Of course, if the track pitch is varied and/or if the linear density of the embossed pits is varied, the storage capacity of the disk likewise is varied. For example, if the track pitch is on the order of about 0.646 μm, the storage capacity of the disk may be on the order of about 6.8 Gbytes, whereas if the track pitch is on the order of about 1.05 μm, the storage capacity is on the order of about 4.2 Gbytes. As a practical matter, however, the spatial frequency of the pick-up beam determines the minimum track pitch and minimum linear density because it is desirable that the track pitch be no less than the spatial frequency of the pick-up beam and the linear density be no less than one-half the spatial frequency of the pick-up beam.
When compared to the audio CD, the linear density of the recorded data of the optical disk used in the present invention is approximately 1.7 times the linear density of the audio CD and the recording capacity of the optical disk used with the present invention is approximately 5.5 times the recording capacity of the audio CD. The optical disk of the present invention is driven to exhibit a linear velocity of approximately four times the linear velocity of the audio CD and the data transfer rate of the optical disk of the present invention is approximately 9 Mbps, which is about six times the data transfer rate of the audio CD.
With the foregoing in mind, reference is made to
The user data is coupled to a change-over switch 124 which also is adapted to receive table of content (TOC) information supplied to the switch from an input terminal 122 via a TOC encoder 125. The TOC information identifies various parameters of the disk which are used for accurate reproduction of the user information recorded thereon; and the TOC information also includes data related to the user information per se, such as information that is helpful in rapidly accessing the user information recorded in particular tracks. The structure of the TOC information is described below.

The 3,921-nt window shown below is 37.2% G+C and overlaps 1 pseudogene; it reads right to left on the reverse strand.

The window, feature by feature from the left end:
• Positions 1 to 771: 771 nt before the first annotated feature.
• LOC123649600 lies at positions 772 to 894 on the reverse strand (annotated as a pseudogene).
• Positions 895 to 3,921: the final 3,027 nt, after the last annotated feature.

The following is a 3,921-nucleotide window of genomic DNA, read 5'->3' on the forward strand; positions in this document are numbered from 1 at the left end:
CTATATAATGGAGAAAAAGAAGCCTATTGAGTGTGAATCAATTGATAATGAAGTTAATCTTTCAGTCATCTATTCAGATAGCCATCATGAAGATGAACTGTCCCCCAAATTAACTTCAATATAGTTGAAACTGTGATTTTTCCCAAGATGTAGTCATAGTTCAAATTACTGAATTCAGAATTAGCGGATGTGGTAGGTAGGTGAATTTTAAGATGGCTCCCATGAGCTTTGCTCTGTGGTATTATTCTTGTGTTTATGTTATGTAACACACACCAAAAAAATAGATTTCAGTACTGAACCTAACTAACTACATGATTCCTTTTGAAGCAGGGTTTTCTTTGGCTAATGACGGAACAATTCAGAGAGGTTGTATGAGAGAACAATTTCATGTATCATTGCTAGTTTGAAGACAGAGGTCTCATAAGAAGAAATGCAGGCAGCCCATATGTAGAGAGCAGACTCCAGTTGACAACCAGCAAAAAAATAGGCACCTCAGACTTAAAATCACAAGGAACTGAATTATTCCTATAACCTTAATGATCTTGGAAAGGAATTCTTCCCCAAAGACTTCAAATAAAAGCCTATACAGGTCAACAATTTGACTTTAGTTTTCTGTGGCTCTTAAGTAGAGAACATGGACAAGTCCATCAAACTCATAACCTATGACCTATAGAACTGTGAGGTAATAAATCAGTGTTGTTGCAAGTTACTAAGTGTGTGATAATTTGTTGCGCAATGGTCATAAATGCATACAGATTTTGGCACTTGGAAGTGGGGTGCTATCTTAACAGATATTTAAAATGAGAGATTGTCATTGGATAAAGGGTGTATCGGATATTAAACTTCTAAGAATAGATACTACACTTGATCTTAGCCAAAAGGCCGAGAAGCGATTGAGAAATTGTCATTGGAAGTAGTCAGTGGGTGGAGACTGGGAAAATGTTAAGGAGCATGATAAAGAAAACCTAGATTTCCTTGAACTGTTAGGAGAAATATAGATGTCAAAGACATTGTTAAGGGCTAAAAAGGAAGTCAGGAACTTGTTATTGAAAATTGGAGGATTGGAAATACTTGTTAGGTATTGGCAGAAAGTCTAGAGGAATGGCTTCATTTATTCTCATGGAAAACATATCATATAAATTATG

Switch 124 selectively couples user data supplied at input terminal 121 and encoded TOC data supplied at input terminal 122 to an or detection code (EDC) adder 127. As will be described, TOC information is recorded on one portion of the disk and user data is recorded on another portion; and switch 124 selects either the TOC information or the user data at the appropriate times. As will be described below in conjunction with, for example,
A sector header adder 128 is adapted to add a sector header to each sector of user information supplied thereto by way of EDC adder 127. As will be described below in conjunction with
User data, including the sector header added thereto by reason of sector header adder 128, is subjected to error correction encoding carried out by an ECC circuit 132 in combination with a memory 131 and a memory control section 133, the latter being controlled by system controller 110. An example of ECC encoding that may be used with the present invention, subject to modification so as to be applicable to the data recorded on the optical data is described in U.S. Pat. No. Re. 31,666. In one embodiment of the present invention, the ECC encoding produced by circuit 132 is convolution coding and is described in greater detail below in conjunction with